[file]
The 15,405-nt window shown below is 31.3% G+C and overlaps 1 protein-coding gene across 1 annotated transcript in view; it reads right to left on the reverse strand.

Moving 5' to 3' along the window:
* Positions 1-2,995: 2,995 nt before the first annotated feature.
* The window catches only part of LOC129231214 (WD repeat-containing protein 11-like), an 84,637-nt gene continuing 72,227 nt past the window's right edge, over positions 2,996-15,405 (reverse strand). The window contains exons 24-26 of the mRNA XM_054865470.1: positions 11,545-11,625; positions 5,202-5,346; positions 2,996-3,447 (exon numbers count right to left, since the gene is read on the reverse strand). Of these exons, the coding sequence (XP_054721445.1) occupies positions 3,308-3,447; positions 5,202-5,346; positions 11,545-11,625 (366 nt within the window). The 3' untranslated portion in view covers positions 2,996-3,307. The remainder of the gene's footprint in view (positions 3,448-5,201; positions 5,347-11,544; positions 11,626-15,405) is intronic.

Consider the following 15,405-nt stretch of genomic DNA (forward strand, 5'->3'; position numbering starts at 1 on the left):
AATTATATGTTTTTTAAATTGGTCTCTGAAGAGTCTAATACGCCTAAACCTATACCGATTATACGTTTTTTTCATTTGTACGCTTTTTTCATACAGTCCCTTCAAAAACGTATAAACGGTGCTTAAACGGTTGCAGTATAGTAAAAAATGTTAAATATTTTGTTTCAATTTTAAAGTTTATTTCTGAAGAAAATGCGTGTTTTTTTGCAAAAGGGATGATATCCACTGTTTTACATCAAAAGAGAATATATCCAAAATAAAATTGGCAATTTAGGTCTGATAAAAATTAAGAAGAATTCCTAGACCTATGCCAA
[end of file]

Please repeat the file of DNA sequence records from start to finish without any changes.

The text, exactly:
The 15,405-nt window shown below is 31.3% G+C and overlaps 1 protein-coding gene across 1 annotated transcript in view; it reads right to left on the reverse strand.

Moving 5' to 3' along the window:
* Positions 1-2,995: 2,995 nt before the first annotated feature.
* The window catches only part of LOC129231214 (WD repeat-containing protein 11-like), an 84,637-nt gene continuing 72,227 nt past the window's right edge, over positions 2,996-15,405 (reverse strand). The window contains exons 24-26 of the mRNA XM_054865470.1: positions 11,545-11,625; positions 5,202-5,346; positions 2,996-3,447 (exon numbers count right to left, since the gene is read on the reverse strand). Of these exons, the coding sequence (XP_054721445.1) occupies positions 3,308-3,447; positions 5,202-5,346; positions 11,545-11,625 (366 nt within the window). The 3' untranslated portion in view covers positions 2,996-3,307. The remainder of the gene's footprint in view (positions 3,448-5,201; positions 5,347-11,544; positions 11,626-15,405) is intronic.

Consider the following 15,405-nt stretch of genomic DNA (forward strand, 5'->3'; position numbering starts at 1 on the left):
AATTATATGTTTTTTAAATTGGTCTCTGAAGAGTCTAATACGCCTAAACCTATACCGATTATACGTTTTTTTCATTTGTACGCTTTTTTCATACAGTCCCTTCAAAAACGTATAAACGGTGCTTAAACGGTTGCAGTATAGTAAAAAATGTTAAATATTTTGTTTCAATTTTAAAGTTTATTTCTGAAGAAAATGCGTGTTTTTTTGCAAAAGGGATGATATCCACTGTTTTACATCAAAAGAGAATATATCCAAAATAAAATTGGCAATTTAGGTCTGATAAAAATTAAGAAGAATTCCTAGACCTATGCCAA